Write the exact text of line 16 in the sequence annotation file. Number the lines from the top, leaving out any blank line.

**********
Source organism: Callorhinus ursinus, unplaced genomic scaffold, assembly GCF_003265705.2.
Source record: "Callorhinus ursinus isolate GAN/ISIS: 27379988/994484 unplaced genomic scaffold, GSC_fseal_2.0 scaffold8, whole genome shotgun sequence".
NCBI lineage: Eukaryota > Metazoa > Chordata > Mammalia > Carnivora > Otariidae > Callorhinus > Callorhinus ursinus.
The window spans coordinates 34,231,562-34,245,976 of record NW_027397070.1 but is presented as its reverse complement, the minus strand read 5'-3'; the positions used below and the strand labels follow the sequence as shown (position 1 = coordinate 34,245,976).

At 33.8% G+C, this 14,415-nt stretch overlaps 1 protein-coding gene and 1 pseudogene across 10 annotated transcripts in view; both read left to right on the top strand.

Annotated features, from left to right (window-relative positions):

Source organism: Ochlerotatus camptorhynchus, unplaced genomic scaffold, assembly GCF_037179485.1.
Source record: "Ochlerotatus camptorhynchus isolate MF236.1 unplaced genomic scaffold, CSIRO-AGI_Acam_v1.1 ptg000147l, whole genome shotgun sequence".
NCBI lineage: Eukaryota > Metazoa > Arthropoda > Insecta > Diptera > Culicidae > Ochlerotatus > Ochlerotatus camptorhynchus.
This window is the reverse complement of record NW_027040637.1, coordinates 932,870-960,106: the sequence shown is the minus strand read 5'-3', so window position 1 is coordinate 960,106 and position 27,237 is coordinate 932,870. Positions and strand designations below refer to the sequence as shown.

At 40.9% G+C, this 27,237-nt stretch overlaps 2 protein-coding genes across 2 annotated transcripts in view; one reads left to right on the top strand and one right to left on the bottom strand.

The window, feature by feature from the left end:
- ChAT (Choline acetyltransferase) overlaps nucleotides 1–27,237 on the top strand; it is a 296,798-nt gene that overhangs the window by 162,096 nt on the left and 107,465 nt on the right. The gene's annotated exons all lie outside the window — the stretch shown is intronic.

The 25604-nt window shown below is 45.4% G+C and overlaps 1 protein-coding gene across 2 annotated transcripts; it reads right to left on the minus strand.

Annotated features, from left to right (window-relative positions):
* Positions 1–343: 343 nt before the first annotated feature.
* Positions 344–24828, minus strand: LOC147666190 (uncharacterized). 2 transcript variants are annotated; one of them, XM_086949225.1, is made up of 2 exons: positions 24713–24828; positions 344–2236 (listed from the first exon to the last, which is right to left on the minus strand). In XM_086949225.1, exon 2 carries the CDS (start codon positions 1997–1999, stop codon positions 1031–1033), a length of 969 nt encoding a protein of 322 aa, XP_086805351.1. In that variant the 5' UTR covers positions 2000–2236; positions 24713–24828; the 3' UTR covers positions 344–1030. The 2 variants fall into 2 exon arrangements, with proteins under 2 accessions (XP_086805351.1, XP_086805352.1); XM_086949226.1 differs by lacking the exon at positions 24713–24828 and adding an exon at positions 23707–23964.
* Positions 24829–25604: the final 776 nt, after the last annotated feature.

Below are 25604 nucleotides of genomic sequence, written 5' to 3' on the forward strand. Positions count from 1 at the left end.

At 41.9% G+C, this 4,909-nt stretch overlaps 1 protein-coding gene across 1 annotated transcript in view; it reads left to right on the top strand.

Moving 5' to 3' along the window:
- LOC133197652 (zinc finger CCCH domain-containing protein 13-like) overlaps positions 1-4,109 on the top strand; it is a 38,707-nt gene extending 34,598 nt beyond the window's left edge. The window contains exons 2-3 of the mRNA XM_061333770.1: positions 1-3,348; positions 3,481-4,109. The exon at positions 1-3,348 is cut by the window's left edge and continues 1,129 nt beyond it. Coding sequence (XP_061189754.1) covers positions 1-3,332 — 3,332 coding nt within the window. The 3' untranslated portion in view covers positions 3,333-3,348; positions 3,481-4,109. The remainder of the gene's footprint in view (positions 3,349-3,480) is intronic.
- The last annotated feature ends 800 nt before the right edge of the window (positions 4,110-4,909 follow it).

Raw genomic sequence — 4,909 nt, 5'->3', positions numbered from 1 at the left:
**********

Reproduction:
* Positions 1–343: 343 nt before the first annotated feature.